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Toy Matinee Gets Closer to Prime Time : Pop music: Thanks to a crusade by KLOS' Mark and Brian, the band, which plays the Coach House Sunday and Monday, is enjoying success.

April 19, 1991|SUSAN CHRISTIAN | TIMES STAFF WRITER

If not for a couple of guardian angels by the names of Mark and Brian, Toy Matinee's first album might never have gone "two-fifths gold," as singer-songwriter Kevin Gilbert sizes up his modest yet pleasantly surprising hit.

The rock band's debut record, "Toy Matinee," has sold 170,000 copies--with much of its momentum gathering after KLOS-FM disc jockeys Mark Thompson and Brian Phelps adopted the single "Last Plane Out," as their "unofficial favorite song," Gilbert said. The Los Angeles radio personalities invited Toy Matinee to perform on their popular morning show in October and have continued their crusade for the band.

"I owe my whole career to them," said Gilbert, 24.

In recent weeks, he has taken his good fortune on the road, touring nightclubs throughout California. Toy Matinee will appear at the Coach House in San Juan Capistrano on Sunday and Monday, following a performance at the Ventura Theater on Saturday. The tour continues with stops at the Strand in Redondo Beach on Wednesday and at the Roxy in Los Angeles on May 1.

Toy Matinee has undergone a few changes since its inception two years ago. In fact, Gilbert is the only original member on tour.

The band began as the brainchild of Gilbert and Patrick Leonard, who co-writes and produces Madonna's albums. Leonard "discovered" Gilbert while judging a Yamaha Rock Music Showcase competition in 1989. At that time, Gilbert was the lead in a San Jose-based band, Giraffe, which won $25,000 and a trip to Tokyo by placing first in the contest.

"He came backstage and said, 'Let's write some songs together,' " recalled Gilbert, now a Sherman Oaks resident. "One of the first things we wrote was 'Last Plane Out,' and we thought we should get some musicians together and record it as a band."

They rounded up several musicians, including Julian Lennon and Pink Floyd's Guy Pratt--all temporary members of a band assumed to be likewise temporary. The informal group recorded nine songs written by Gilbert and Leonard, then each went his separate way. Six months later, Reprise Records picked up the album.

"At first it didn't look like it would matter that I had an album but no band, because I thought it would just be a small record that no one would hear," Gilbert said. However, "Last Plane Out" slowly found a place on rock radio playlists--and Gilbert suddenly found himself the sole ambassador for Toy Matinee.

"I originally went out on acoustic guitar and did these goofy little publicity stints on radio programs by myself," Gilbert said. Eventually he linked up with another partner--singer and guitarist Marc Bonilla--to help him flesh out a new group of musicians to promote the "Toy Matinee" album.

His biggest break came last fall, when Mark and Brian made the record their personal cause and exposed KLOS listeners to a generous dose of Toy Matinee. Gilbert's album sold a quick 30,000 copies locally after his and Bonilla's performance on the radio program.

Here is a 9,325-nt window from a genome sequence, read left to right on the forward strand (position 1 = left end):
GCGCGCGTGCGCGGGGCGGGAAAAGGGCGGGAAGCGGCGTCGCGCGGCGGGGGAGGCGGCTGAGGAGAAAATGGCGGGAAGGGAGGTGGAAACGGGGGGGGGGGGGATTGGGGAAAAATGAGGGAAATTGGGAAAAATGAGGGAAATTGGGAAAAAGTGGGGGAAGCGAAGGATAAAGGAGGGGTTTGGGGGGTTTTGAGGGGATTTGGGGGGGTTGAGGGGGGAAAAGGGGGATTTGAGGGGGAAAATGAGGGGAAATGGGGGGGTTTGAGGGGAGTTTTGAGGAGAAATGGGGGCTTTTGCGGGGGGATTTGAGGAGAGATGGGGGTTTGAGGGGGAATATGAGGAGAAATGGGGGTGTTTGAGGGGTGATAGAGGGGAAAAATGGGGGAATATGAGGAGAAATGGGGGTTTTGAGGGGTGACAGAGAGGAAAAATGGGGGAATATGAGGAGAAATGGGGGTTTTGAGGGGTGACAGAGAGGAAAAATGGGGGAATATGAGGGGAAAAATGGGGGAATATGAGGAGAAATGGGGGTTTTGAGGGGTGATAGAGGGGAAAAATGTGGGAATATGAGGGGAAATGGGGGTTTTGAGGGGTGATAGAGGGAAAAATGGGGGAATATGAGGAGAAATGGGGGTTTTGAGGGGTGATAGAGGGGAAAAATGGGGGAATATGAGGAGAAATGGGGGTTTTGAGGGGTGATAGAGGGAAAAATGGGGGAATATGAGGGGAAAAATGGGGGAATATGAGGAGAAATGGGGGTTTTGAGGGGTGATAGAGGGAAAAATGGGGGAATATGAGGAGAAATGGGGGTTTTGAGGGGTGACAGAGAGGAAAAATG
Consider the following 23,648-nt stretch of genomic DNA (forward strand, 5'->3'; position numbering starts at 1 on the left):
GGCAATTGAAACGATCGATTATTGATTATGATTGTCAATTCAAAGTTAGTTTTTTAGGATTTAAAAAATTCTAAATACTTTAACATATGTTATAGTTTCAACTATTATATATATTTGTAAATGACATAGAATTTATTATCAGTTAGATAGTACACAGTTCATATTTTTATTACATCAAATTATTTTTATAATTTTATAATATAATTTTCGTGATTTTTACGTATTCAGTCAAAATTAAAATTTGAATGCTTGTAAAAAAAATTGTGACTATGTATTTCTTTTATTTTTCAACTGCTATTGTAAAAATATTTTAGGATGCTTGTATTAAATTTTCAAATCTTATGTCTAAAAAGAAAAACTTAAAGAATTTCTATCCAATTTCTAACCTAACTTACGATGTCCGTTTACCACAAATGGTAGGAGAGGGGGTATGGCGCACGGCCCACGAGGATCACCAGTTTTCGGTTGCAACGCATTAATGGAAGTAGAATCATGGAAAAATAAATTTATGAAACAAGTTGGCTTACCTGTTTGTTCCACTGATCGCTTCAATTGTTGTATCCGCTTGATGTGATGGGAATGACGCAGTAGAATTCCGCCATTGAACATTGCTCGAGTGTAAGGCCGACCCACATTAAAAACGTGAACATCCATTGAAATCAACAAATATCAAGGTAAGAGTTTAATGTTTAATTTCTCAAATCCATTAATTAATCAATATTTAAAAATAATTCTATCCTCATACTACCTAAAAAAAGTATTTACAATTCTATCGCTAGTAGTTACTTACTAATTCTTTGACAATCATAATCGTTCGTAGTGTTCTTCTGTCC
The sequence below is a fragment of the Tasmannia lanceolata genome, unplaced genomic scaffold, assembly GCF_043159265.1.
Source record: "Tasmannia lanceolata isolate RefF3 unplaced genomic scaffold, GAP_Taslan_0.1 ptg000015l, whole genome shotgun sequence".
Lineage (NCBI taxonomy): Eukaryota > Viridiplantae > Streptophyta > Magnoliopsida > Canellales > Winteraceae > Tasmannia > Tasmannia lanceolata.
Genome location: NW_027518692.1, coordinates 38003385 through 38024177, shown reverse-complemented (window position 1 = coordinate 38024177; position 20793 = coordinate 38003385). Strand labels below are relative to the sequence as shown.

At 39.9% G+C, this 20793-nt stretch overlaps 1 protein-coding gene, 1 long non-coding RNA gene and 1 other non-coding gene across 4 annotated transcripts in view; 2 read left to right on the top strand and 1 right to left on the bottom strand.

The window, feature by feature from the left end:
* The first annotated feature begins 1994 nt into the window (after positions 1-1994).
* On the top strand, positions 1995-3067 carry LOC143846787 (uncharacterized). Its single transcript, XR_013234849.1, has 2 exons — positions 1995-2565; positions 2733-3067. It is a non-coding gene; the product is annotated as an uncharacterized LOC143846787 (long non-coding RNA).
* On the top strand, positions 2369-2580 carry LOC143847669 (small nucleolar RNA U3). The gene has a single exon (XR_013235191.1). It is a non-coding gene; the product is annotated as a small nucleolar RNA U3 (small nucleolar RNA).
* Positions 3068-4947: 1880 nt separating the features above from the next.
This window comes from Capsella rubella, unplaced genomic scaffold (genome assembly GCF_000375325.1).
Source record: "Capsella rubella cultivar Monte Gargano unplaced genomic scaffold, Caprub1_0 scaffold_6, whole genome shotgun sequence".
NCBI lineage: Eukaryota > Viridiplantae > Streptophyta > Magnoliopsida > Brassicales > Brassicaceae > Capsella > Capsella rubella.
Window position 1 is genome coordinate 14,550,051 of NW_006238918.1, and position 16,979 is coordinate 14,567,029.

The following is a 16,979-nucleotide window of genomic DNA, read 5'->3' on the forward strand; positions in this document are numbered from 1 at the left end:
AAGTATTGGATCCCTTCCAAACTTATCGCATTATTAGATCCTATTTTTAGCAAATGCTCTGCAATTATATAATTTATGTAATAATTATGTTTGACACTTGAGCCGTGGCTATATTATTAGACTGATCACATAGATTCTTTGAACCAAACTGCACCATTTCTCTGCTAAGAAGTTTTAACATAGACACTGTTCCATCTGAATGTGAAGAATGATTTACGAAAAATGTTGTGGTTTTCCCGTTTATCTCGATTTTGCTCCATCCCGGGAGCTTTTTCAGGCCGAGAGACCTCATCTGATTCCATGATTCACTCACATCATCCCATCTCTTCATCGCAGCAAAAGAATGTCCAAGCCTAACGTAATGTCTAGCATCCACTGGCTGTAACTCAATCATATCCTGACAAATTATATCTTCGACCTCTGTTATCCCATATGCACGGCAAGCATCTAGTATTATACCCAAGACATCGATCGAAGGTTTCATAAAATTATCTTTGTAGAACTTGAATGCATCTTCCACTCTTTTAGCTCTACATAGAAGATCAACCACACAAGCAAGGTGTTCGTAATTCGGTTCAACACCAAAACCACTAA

Gilbert believes that the disc jockeys' backing saved Toy Matinee from sinking into obscurity.

"We didn't have a huge corporate push behind us," he said. "It's very difficult for a company to stay behind a new band if the record isn't selling well, but after our success on the Mark and Brian show, Reprise took a new interest in pushing the album."

When it comes to songwriting, Gilbert says: "Lyrics are my thing. I get frustrated because there's so much good music and so little good lyrics. It's like songwriters go, ' Love, above --there, that rhymes, just slap it down.'

"Lyrics can be a form of literature," Gilbert added. "I've always enjoyed really looking at a song's lyrics and trying to figure out what they mean." He cited Sting, Peter Gabriel, Paul Simon and the band Steely Dan as influences in his own songwriting.

Toy Matinee's "Last Plane Out" is the sort of song that requires the listener to do a bit of analysis to decipher its intent:

Greetings from Sodom, how we wish you were here

The weather's getting warmer now that the trees are all cleared. . . .

I hope that someone saves a seat for me on the last plane out. "It's an updated Noah's Ark metaphor," Gilbert explained. "It's about that cynical attitude: 'I'm sure science will invent something to replace trees after we've destroyed all of them.' Like, when the party's over, we'll just go somewhere else. But there is no last plane out, there is nowhere else to go. When the party's over, we'll have to live in the mess we've created."

After this tour, Gilbert plans to cut a solo album for Reprise. Toy Matinee will go into hibernation until Leonard again has time to team up with the band's other half for a second venture.

"Patrick is a multiplatinum (record) producer, so it's totally understandable that Toy Matinee is not high priority for him," Gilbert said. "But he does want to get back together at some point down the line. I don't want to use the name Toy Matinee on an album unless Patrick has been a part of it.

"Meanwhile, I've got a great band to work with on my own. And I've had two years to write a lot of good stuff for my next album."

Toy Matinee will play Sunday and Monday at 8 p.m. at the Coach House, 33157 Camino Capistrano, San Juan Capistrano. Tickets: $17.50. Information: (714) 496-8930.

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